There's a lot for OCE to learn from NA. For myself, Fudge, FBI, Ryoma, k1ng... there are a lot of players who will benefit from this change, and to be fair, a lot of the OCE players have been operating on very little. It feels like a blessing in disguise to be an NA resident now. If anything, I feel about the regional OCE players who've been playing for very little for very long, while we got NA residency kind of random.
Now, to you. You are a free agent, and now this happened. Were you expecting to go back home? What's gonna happen?
I would've loved to go home and see my family. I haven't seen them in a year, and I kind of missed Christmas, so I feel kind of bad. But if I go back to Australia, I can't leave, due to the COVID lockdown. I am kind of staying in Denmark for another month and then hopefully by then I'd be signed to a team and I can move in with them. Obviously, I am looking at LEC and LCS offers right now. I just want to find that appeals to me. It might take some time, but I'm sure I'll find a good home.
"I'd assume someone's taking over the league, such as ESL Australia. This is just an assumption. I think most people won't be living in gaming houses, I'd be quite surprised, maybe just the top 4 teams."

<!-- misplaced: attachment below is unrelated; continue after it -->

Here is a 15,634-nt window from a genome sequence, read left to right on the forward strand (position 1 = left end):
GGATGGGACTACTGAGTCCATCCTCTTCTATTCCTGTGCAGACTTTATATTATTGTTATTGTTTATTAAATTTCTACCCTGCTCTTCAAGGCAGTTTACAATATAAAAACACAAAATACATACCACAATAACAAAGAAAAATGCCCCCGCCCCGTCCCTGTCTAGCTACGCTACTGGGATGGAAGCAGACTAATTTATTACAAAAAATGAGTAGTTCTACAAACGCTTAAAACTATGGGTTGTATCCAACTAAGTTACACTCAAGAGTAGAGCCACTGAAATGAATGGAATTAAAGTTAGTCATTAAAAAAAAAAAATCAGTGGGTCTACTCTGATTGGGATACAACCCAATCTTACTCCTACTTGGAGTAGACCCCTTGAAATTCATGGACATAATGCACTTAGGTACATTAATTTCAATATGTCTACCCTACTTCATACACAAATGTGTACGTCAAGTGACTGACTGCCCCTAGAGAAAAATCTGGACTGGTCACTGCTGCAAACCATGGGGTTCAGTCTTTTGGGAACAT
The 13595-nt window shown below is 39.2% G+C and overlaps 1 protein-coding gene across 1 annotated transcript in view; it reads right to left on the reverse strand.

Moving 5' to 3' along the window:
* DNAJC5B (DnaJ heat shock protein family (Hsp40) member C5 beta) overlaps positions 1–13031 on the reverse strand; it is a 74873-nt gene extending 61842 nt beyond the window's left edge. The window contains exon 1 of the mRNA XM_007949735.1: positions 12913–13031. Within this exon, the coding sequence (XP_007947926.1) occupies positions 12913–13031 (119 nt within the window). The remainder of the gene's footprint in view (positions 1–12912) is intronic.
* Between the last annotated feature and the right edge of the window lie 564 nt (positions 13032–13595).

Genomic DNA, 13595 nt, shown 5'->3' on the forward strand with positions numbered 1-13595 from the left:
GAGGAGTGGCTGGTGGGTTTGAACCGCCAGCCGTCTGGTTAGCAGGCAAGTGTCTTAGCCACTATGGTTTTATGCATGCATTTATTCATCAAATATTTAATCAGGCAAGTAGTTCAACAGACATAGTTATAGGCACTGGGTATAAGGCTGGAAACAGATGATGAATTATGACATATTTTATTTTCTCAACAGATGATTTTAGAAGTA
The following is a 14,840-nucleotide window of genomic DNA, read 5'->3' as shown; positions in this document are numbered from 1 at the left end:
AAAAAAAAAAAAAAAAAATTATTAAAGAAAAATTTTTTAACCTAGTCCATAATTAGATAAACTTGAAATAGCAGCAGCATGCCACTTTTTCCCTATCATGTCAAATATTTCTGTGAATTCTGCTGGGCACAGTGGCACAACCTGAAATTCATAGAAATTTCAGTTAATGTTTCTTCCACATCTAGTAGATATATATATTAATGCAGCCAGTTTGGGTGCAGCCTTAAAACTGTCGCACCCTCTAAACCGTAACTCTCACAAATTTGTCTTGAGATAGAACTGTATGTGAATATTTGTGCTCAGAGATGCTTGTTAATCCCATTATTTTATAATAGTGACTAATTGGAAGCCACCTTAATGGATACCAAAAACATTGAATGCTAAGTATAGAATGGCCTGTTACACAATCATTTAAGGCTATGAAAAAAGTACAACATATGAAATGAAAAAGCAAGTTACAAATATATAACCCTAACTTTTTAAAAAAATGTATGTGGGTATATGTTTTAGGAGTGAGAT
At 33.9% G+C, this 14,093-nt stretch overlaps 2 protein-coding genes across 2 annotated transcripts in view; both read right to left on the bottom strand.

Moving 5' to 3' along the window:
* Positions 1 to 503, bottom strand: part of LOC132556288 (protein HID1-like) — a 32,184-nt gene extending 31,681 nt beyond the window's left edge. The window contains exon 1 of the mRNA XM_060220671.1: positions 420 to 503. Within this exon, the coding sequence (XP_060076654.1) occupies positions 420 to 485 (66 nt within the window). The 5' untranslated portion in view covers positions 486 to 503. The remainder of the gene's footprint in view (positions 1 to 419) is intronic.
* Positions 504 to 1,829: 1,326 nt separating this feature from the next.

What would you say you're bringing to a team?
I have a lot of experience, motivation, and drive. I've been playing for quite some time now. I turned 23 this year, but this has been my first year in a major region. I learned so much in this one year that I did in the past two or three. My view on the game has definitely changed. I've realized I have a lot more to improve on. Playing against Mikyx and Kaiser, and Hyli... coming here and playing against these guys gives me hope that I have a goal. I feel these players aren't that far off and that I can actually get to that level.
I'd say playing in Europe has been a very big eye-opener for me. Mechanically, I've gotten so much better since coming here. I'm grateful that Origen gave me the chance and it sucks how we ended up in summer, despite having a good spring.
[...] I should also probably clear the air. Obviously, it sucks to be replaced in summer. I'm not sure how to approach this, to be completely honest, because I think the result kind of speaks for itself. The roster with and without me kind of says how things went down. I just hope people still believe in me. I might be an OCE player, and even though I'm an old player, I still feel very young in this ecosystem and I want to show very good results. I am still very hungry and could continue playing for a couple more years.